The Cancer Institute NSW Premier’s Awards for Outstanding Cancer Research is an annual event that celebrates excellence and innovation in cancer research. Seven awards were presented on Friday, August 22, to those leading the way in their field.
Dr Glen Reid, from the Asbestos Disease Research Institute, accepted one of the awards – the Excellence in Translational Cancer Research ($20,000) – on behalf of a team from:
The multidisciplinary team of scientists, clinicians and biotech experts from six organisations investigating malignant pleural mesothelioma (MPM), used tumour samples stored in the ADRI mesothelioma biobank, one of Australia’s largest repositories of tumour samples, to identify a consistent change in how a particular family of genes work in MPM that, when corrected, stops the cancer cells growing. This research has been rapidly brought to clinical trial stage, in less than three years.
The MesomiR-1 trial is the first to focus on MPM and Non-Small Cell Lung Cancer (NSCLC), for which few treatment options exist. The trial represents a new approach to therapy for these cancers.
Read more here: http://www.cancerinstitute.org.au/news-events/latest-news/2014-nsw-outstanding-cancer-researcher-of-the-year-announced
Jocelyn McLean joins the Asbestos Diseases Research Institute (ADRI), after many years of caring for patients having surgery for lung cancer, mesothelioma and benign conditions at Royal Prince Alfred Hospital. Utilising her knowledge and experience of patient and carer needs and drawing from current survivorship research and carer need research she provides sensitive telephone and face-to-face support for these people.
Call Jocelyn on 02 97679854 or Toll Free 1300 237 400
Or email: Jocelyn.McLean@sydney.edu.au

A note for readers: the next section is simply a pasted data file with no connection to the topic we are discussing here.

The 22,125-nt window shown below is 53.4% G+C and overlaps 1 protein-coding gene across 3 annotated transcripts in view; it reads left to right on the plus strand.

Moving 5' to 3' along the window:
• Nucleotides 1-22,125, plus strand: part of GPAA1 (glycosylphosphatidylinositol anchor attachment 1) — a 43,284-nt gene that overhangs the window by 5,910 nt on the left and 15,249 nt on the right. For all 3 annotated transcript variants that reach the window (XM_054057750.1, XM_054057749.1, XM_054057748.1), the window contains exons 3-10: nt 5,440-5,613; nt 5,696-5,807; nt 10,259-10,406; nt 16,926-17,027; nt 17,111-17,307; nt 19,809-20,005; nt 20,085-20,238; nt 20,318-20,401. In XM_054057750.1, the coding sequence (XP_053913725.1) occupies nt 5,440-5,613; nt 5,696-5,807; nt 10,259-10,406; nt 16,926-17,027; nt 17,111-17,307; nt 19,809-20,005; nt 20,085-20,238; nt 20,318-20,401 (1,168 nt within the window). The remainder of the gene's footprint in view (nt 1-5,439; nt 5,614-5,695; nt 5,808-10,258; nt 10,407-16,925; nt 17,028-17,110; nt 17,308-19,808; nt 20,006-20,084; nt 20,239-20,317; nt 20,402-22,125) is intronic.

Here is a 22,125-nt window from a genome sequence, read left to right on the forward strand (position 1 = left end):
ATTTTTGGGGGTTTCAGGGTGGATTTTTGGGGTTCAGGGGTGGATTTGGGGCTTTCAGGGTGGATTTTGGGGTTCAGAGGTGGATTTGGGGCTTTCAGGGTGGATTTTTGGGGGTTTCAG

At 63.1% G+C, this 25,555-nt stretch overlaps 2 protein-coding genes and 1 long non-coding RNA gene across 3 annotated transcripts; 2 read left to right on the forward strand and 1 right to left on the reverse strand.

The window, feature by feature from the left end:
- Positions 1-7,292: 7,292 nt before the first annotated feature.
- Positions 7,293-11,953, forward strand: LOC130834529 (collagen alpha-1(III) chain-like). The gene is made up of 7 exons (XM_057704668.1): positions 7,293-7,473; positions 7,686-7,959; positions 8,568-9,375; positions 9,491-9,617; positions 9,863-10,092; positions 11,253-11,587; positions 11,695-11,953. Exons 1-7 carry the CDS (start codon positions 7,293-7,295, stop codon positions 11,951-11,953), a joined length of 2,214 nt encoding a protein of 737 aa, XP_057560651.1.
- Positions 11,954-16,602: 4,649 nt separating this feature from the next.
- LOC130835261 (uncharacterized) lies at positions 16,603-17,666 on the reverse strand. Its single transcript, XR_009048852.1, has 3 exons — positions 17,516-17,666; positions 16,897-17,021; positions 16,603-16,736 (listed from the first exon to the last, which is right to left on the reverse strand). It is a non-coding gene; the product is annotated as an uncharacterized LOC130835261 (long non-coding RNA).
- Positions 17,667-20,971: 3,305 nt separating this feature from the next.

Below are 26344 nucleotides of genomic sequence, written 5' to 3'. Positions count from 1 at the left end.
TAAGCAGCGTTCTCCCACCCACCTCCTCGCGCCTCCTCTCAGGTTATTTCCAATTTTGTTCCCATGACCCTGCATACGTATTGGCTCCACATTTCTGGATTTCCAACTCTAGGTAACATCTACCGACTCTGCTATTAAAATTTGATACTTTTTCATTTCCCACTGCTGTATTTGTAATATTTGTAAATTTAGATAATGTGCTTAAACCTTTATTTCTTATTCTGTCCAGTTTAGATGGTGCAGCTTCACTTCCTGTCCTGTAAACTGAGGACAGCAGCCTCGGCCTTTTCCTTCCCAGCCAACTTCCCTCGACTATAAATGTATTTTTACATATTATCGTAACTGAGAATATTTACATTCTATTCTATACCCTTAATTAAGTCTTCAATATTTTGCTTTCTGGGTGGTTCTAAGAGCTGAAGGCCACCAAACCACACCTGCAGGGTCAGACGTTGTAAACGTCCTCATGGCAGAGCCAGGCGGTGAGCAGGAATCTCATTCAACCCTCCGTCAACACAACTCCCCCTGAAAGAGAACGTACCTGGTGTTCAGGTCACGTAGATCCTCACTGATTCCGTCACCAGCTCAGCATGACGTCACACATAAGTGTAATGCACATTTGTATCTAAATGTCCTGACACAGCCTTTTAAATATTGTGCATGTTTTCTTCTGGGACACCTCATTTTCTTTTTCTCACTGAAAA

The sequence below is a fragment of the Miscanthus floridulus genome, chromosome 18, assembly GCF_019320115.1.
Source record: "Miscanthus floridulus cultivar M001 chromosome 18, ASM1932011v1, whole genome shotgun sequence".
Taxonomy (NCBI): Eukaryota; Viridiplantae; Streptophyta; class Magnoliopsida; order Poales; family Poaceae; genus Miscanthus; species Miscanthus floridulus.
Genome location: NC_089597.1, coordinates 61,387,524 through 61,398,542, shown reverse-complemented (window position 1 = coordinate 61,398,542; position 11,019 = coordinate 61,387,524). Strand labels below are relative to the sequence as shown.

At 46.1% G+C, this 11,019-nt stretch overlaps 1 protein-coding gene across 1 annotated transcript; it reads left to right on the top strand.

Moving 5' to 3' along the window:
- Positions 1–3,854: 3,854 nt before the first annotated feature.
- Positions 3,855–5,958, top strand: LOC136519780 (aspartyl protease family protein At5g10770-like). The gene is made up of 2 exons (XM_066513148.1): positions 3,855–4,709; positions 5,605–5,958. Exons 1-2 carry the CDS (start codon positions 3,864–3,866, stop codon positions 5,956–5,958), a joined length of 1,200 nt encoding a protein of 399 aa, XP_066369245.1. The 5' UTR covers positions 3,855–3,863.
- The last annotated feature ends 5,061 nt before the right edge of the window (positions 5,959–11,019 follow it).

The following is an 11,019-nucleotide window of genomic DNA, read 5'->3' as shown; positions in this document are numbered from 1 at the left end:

Quality of life in patients with Mesothelioma
The ADRI is running a study investigating ‘quality of life’ in patients diagnosed with mesothelioma. While we are aware that there is a high symptom burden in patients suffering from mesothelioma, we have little information on ‘quality of life’ in people living with this disease. By using questionnaires we try to get a more accurate picture of the impact of the disease and treatment on ‘quality of life’. Our study will look at how quality of life changes over time, and the impact of different types of treatment. We are also interested in learning more about psychological needs (anxiety and depression), and whether people are actually receiving the care that they need. How quality of life relates to other issues such as nutrition and functional (physical) ability, and relationships with inflammatory markers will also be studied in select hospitals.
For more information about this project, please contact Jason Fowler at email@example.com
The research leading to ADRI’s upcoming clinical trial has been recognised by the award of one of two best poster prizes at the recent WIN Symposium 2014 in Paris. The study describes the translational research leading to the new microRNA-based treatment approach for malignant pleural mesothelioma and non-small cell lung cancer, and was presented by Dr Glen Reid. The WIN symposium, with the theme this year of “WINning combinations for precision cancer medicine” had 400 delegates from around the world, and focused on breakthrough biomarker investigations and combined therapeutic approaches. More detail from the presentation and the conference can be found here.
Following on from last year’s breakthrough research into the role of microRNAs in malignant pleural mesothelioma, Dr Glen Reid has been awarded a $346,000 grant from the Cancer Council NSW to further ADRI’s research into microRNA-based replacement therapy.
One of just 16 applications funded this year, the project entitled “Developing a microRNA-based drug as a new treatment option for mesothelioma” will investigate in more detail ways in which targeted delivery of microRNAs can be used to inhibit tumour growth in pre-clinical models.
This work will be carried out together with scientists at the biotech company EnGeneIC, with whom ADRI have been collaborating for over two years.